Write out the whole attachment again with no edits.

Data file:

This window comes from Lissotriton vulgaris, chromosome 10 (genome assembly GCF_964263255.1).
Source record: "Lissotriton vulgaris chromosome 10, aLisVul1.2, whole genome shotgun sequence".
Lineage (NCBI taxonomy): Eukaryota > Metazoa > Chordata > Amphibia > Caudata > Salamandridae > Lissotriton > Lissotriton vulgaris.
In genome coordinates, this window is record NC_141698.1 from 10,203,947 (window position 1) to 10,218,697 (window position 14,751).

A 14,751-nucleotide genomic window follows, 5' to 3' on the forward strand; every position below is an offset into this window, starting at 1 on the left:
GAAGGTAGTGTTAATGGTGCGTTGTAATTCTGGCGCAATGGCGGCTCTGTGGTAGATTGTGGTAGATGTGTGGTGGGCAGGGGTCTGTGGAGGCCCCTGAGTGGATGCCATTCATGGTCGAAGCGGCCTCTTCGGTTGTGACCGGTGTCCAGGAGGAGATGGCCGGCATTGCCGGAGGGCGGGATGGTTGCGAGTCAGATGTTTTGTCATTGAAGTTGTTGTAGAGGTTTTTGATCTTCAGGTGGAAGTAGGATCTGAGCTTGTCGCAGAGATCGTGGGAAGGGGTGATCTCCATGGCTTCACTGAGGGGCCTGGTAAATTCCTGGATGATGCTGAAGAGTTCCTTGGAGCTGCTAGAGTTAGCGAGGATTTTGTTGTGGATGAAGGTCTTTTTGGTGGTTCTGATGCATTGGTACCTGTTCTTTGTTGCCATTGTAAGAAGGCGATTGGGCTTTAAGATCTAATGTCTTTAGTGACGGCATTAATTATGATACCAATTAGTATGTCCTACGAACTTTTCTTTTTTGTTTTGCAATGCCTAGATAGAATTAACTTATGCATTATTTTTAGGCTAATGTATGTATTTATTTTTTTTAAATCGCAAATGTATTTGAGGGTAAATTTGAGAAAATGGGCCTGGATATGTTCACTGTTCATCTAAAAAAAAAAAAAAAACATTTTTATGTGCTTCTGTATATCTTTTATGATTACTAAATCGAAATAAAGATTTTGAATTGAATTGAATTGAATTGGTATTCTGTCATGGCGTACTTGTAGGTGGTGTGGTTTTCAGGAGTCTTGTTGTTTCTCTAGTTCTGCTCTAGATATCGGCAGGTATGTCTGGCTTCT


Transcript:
This window comes from Lissotriton vulgaris, chromosome 10 (genome assembly GCF_964263255.1).
Source record: "Lissotriton vulgaris chromosome 10, aLisVul1.2, whole genome shotgun sequence".
Lineage (NCBI taxonomy): Eukaryota > Metazoa > Chordata > Amphibia > Caudata > Salamandridae > Lissotriton > Lissotriton vulgaris.
In genome coordinates, this window is record NC_141698.1 from 10,203,947 (window position 1) to 10,218,697 (window position 14,751).

A 14,751-nucleotide genomic window follows, 5' to 3' on the forward strand; every position below is an offset into this window, starting at 1 on the left:
GAAGGTAGTGTTAATGGTGCGTTGTAATTCTGGCGCAATGGCGGCTCTGTGGTAGATTGTGGTAGATGTGTGGTGGGCAGGGGTCTGTGGAGGCCCCTGAGTGGATGCCATTCATGGTCGAAGCGGCCTCTTCGGTTGTGACCGGTGTCCAGGAGGAGATGGCCGGCATTGCCGGAGGGCGGGATGGTTGCGAGTCAGATGTTTTGTCATTGAAGTTGTTGTAGAGGTTTTTGATCTTCAGGTGGAAGTAGGATCTGAGCTTGTCGCAGAGATCGTGGGAAGGGGTGATCTCCATGGCTTCACTGAGGGGCCTGGTAAATTCCTGGATGATGCTGAAGAGTTCCTTGGAGCTGCTAGAGTTAGCGAGGATTTTGTTGTGGATGAAGGTCTTTTTGGTGGTTCTGATGCATTGGTACCTGTTCTTTGTTGCCATTGTAAGAAGGCGATTGGGCTTTAAGATCTAATGTCTTTAGTGACGGCATTAATTATGATACCAATTAGTATGTCCTACGAACTTTTCTTTTTTGTTTTGCAATGCCTAGATAGAATTAACTTATGCATTATTTTTAGGCTAATGTATGTATTTATTTTTTTTAAATCGCAAATGTATTTGAGGGTAAATTTGAGAAAATGGGCCTGGATATGTTCACTGTTCATCTAAAAAAAAAAAAAAAACATTTTTATGTGCTTCTGTATATCTTTTATGATTACTAAATCGAAATAAAGATTTTGAATTGAATTGAATTGAATTGGTATTCTGTCATGGCGTACTTGTAGGTGGTGTGGTTTTCAGGAGTCTTGTTGTTTCTCTAGTTCTGCTCTAGATATCGGCAGGTATGTCTGGCTTCT